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Let me begin with, I'm a beginner at scheme. Also this is based on HW so I'm not looking for an answer but an explanation of what's going on here. Here goes:

So I have a function that I need to implement which this much is given:

(define gen-hash-division-method
  (lambda (size)

Another function that I already implemented is defined as key and takes a word as a parameter and computes some value. It's correct so I won't post it but as an example key('(w o r d)) => 130293. Now all 'gen-hash-division-method' is supposed to do is just take the modulus of a key based on the parameter, in other words h(k) = k modulus size

The problem is, how am I supposed to compute that if k is not given as a parameter. This is how 'gen-hash-division-method' is meant to be used:

(define hash-1 (gen-hash-division-method 701))

701 I assume is the size parameter. And to test it, it looks like this:

(hash-1 '(h e l l o))

This is where I'm getting confused, I don't know what it's doing here. The word is given there but I don't understand how I'm supposed to call key('(h e l l o)) to get k to implement gen-hash-division-method(size) => k modulus size

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Hint: hash-1 is a function (you know this from the example: (hash-1 '(h e l l o)). hash-1 is the result of (gen-hash-division-method 701). Therefore what must gen-hash-division-method return? –  jamesdlin Apr 16 '13 at 5:48
Then isn't '(h e l l o) a parameter for hash-1? But trying to follow you anyway, wouldn't it have to return part of the modulus function? So something like (modulo ... size) and somehow get key('(h e l l o)) in there. Still confused –  Pete Jodo Apr 16 '13 at 13:22

1 Answer 1

up vote 2 down vote accepted

Let's see. gen-hash-division-method returns the modulus of a key based on the size parameter, but the characters that create the key will be passed later as another parameter, in other words:

(define gen-hash-division-method
  (lambda (size)
    (lambda (chars)
      (modulo (key chars) size))))

This is what's happening:

  • gen-hash-division-method is a function that, given a size, returns another function specialized for calculating keys modulo size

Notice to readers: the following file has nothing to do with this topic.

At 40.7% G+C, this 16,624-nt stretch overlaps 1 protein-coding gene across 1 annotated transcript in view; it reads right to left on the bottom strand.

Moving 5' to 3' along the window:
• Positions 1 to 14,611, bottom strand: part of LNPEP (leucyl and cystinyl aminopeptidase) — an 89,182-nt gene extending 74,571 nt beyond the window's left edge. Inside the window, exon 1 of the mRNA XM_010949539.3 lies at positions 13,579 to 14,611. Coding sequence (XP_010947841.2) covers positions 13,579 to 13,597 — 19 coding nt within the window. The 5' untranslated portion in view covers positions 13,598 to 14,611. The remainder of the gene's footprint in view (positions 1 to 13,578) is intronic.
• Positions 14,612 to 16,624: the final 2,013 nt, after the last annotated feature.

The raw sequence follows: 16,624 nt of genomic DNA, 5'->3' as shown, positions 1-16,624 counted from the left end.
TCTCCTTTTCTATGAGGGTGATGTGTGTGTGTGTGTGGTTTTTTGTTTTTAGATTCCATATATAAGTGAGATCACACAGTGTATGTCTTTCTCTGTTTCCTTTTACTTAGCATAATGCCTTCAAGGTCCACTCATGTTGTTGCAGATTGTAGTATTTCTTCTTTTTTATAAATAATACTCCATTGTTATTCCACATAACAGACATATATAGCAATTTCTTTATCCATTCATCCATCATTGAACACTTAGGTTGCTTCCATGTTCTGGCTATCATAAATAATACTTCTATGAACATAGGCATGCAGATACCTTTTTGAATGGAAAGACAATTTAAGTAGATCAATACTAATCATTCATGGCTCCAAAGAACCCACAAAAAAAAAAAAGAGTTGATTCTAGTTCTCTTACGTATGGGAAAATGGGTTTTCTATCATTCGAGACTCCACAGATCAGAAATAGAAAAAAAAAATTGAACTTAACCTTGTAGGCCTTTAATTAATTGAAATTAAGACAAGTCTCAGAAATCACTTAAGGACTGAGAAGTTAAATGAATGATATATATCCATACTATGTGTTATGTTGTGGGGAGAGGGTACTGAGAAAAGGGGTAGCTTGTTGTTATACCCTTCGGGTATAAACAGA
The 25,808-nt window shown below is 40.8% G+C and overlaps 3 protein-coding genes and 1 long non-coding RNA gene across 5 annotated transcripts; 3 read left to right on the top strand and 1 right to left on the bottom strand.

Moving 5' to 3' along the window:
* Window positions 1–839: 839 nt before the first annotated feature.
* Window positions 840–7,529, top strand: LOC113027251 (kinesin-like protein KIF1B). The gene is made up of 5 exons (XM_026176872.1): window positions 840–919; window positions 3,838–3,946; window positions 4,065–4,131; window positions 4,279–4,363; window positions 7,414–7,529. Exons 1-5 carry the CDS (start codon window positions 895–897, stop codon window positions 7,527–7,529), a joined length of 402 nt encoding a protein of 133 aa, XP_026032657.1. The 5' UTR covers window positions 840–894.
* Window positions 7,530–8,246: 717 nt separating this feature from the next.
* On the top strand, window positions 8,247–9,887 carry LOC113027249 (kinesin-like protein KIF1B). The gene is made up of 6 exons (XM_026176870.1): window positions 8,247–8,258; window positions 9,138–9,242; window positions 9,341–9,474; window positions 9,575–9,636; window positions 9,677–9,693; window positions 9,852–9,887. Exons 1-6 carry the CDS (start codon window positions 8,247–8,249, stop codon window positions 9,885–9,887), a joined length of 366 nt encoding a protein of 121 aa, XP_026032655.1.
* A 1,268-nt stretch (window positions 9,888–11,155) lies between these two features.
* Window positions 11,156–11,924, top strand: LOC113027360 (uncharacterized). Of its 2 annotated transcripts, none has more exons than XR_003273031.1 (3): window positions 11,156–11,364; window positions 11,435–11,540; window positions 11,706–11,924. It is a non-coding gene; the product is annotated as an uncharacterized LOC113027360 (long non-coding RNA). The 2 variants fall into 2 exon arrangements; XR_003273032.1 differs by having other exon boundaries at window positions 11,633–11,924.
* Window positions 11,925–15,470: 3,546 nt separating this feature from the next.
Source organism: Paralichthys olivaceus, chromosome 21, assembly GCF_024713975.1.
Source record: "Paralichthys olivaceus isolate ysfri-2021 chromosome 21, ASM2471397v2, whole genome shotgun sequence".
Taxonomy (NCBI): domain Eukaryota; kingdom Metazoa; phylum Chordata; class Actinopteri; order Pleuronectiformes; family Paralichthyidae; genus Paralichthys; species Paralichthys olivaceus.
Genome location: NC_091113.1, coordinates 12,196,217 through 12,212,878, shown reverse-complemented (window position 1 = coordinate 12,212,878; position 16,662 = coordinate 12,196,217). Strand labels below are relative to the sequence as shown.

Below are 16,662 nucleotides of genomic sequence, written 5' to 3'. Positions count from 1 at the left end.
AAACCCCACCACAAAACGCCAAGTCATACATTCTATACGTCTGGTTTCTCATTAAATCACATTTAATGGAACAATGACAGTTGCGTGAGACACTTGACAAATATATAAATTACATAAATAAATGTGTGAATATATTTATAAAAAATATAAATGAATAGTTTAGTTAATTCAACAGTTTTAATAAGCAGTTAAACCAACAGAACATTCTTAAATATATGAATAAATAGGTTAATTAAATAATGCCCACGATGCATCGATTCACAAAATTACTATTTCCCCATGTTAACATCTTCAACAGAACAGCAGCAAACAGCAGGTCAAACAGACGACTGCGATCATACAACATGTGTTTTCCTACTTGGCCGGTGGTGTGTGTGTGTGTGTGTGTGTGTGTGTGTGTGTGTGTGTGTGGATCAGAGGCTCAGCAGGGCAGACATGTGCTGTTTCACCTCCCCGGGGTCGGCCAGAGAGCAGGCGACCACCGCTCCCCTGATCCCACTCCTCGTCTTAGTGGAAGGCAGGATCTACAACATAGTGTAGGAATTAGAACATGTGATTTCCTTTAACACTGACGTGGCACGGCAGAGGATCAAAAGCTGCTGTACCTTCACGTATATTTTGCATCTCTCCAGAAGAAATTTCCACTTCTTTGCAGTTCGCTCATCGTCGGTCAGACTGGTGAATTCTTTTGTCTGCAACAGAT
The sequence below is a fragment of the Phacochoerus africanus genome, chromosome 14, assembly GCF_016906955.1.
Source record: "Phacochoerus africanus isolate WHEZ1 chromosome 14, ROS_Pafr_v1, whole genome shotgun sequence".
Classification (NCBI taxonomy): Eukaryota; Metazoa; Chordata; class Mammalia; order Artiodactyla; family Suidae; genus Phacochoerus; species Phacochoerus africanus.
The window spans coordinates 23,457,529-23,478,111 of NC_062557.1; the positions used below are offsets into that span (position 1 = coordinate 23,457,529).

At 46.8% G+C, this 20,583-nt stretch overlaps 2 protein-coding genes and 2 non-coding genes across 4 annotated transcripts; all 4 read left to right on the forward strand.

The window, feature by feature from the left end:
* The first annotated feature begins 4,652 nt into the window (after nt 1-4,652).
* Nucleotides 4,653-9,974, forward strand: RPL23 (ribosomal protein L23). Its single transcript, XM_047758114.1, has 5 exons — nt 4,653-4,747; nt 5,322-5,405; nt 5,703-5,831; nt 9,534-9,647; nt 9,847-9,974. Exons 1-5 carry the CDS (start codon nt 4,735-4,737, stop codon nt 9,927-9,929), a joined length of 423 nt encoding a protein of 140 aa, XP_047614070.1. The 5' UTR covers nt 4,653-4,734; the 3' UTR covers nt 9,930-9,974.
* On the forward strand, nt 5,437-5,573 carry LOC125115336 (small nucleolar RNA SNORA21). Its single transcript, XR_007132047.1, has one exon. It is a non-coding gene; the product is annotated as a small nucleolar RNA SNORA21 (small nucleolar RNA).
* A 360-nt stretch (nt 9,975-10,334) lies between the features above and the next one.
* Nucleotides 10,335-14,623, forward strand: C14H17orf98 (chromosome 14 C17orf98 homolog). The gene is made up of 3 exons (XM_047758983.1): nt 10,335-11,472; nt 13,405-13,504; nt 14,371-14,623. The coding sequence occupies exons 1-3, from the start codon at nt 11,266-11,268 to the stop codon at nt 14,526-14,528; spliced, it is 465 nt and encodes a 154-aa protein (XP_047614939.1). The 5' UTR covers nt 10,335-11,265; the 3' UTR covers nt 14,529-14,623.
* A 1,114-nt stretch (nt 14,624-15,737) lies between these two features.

• The returned function receives as parameter a list of characters
  • Once a list of characters has been passed, the key is calculated using the key procedure, afterwards the modulo operation is performed, always using the same size passed when creating the function

What we just implemented is an example of currying:

currying is the technique of transforming a function that takes multiple arguments (or a tuple of arguments) in such a way that it can be called as a chain of functions, each with a single argument (partial application)

As you can see, it works as expected:

; hash-1 calculates hashes modulo 701
(define hash-1 (gen-hash-division-method 701)) 

; in particular, here we find the hash modulo 701 for '(h e l l o)
(hash-1 '(h e l l o))

; any other list of chars we pass will be hashed modulo 701
(hash-1 '(f o o))
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wow this helped so much. the merits of scheme just shot through the roof in my eyes. Thanks! –  Pete Jodo Apr 16 '13 at 15:09
My pleasure! hope you enjoy functional programming :) –  Óscar López Apr 16 '13 at 16:30
One last question. When currying can you have something like (define example (lambda (x) ...some code... (lambda (y) ...some more code...))) and if that is possible does the first part execute when calling it like (define test (example x)) and then the second part executes when calling (test y) ? This is more out of curiousity –  Pete Jodo Apr 16 '13 at 18:56
That's right, the first lambda gets called the first time you call the procedure, and if you call the procedure that was returned (test in the example) then the second lambda will be executed –  Óscar López Apr 16 '13 at 19:14
Awesome thanks again –  Pete Jodo Apr 16 '13 at 19:33

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